Financial and Monetary Systems

Investors, this time is different in Latin America

Eric Parrado
Founding Curator and Alumni, Santiago Hub, Inter-American Development Bank
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Throughout its history, Latin America has had all sorts of economic malaises. These were related to boom and bust cycles, a lack of strong institutions, corruption, among other problems. Today, the good news is that several countries in the region have learned the hard way about the benefits of economic stability. Now investors differentiate between countries within Latin America, with Chile, Colombia, and Peru standing out among the rest. It seems that this time round is different for this group of countries. Investment is the key component.

Let’s look at some numbers. In terms of rates of investment, the general picture looks relatively good in Latin America: a continuous upward trend over time. The average investment rate across the region was 16.5% of GDP in 2003, while in 2011 it had risen to over 20%, and probably a little bit higher in 2012. However, Latin American countries are extremely diverse. As well as the success stories of Chile, Colombia and Peru – who have investment rates of close to 24% – we have countries such as Bolivia, Brazil, Paraguay, Uruguay and Venezuela, with recent investment rates of less than 20%.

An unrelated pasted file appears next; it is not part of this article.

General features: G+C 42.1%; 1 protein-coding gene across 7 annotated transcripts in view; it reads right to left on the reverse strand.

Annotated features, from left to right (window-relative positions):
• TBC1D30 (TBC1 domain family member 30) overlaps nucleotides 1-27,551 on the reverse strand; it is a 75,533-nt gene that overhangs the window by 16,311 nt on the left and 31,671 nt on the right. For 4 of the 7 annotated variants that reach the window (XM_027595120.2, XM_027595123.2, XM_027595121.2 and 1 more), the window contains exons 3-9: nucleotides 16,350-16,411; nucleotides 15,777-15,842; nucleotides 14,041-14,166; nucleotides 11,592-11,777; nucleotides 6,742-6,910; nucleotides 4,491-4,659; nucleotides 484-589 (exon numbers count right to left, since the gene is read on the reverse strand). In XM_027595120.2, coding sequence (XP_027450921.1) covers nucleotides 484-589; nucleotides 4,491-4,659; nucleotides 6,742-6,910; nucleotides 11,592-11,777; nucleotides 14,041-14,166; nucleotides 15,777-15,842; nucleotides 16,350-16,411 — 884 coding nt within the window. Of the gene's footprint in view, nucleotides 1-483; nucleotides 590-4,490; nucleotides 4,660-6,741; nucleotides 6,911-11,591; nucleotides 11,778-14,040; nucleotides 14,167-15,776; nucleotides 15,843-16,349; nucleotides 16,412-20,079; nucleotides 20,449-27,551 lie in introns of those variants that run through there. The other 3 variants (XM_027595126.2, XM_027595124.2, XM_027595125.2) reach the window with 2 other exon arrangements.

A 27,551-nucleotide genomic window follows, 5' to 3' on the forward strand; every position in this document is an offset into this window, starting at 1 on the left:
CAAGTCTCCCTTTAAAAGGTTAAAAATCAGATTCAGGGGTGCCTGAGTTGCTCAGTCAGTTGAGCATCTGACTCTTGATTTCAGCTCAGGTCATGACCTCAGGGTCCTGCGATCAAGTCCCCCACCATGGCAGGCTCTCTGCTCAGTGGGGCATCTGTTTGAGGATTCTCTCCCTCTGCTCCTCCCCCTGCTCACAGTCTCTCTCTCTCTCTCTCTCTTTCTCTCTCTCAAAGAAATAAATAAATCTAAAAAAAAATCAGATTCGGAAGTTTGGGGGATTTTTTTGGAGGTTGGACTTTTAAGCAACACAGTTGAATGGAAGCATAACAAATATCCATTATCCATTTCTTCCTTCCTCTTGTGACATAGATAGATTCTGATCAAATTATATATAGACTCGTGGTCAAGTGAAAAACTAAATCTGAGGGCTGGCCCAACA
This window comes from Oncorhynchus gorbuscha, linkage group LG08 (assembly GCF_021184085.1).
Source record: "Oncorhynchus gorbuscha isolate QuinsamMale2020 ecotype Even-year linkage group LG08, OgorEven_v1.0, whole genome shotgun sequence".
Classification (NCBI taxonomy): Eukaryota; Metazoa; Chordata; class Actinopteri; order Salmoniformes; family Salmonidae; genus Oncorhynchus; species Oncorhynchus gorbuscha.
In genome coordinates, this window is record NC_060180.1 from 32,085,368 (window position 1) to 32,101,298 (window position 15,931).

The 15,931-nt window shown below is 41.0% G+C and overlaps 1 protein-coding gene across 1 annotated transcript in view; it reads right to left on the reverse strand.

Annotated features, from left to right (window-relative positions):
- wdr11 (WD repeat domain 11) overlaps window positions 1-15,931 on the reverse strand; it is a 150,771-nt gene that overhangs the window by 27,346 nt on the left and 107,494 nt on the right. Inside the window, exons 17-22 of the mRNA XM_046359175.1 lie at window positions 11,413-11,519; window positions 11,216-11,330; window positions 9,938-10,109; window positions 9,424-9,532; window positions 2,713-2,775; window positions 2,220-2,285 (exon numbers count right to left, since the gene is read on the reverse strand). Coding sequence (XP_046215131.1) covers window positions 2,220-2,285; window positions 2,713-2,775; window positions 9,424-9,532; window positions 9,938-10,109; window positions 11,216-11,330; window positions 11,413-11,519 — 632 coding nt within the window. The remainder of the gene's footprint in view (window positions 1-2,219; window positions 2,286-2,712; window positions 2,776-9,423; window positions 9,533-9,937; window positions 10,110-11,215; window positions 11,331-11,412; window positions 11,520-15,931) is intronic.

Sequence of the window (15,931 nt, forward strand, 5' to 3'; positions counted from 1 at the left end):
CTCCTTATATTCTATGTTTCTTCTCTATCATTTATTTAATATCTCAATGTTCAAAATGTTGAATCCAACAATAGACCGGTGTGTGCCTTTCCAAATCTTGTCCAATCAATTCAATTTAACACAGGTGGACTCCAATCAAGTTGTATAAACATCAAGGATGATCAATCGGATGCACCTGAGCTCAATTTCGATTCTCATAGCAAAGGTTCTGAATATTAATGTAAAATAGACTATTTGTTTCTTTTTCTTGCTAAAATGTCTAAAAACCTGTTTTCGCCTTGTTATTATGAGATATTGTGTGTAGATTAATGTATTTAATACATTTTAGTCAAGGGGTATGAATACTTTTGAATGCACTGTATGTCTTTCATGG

The higher investment rates in countries such as Chile, Columbia and Peru have clearly played a role in their strong economic growth. But this is not enough to meet upcoming challenges in the region, such as natural resources development, infrastructure upgrades, and the demands of the emerging middle class. There is an urgent need for a distinct change in investments. And both the private and public sectors are up to the challenge.

Just for the sake of contrast, it is worth considering the case of China, which has investment rates reaching 45% of GDP. The comparison is perhaps slightly unfair, given that there are several key differences. Nonetheless, China can no longer increase its potential for growth through higher investments and productivity. Their challenge is to improve the track record of economic, social and political stability.

Although some indicators are optimistic about Latin America, they are not enough. Measures of country risk do not work quite as well for emerging market economies. Currently, some Latin American countries enjoy absolute and relative lower country risk. Some international investors are still timid, not only because they do not know the region well, but also because forward-looking risks are not measured in regular indicators. It’s similar to getting a credit card when you don’t have a credit history (and, even worse, when you behaved pretty badly in the past).

Today, Latin America has the opportunity to attract investment and show stronger track records. This will require a national commitment to think in the long term, avoiding the short-termism of political cycles. If I could send just one message to investors, I would tell them: we live in the best place, in the best time. Take advantage of that, because this time is different.

Author: Eric Parrado is Professor at University Adolfo Ibañez, and a member of the World Economic Forum’s Global Agenda Council on Long-Term Investing and a Young Global Leader 2011

Image: A construction worker is seen at a construction site in Valparaiso City REUTERS/Eliseo Fernandez

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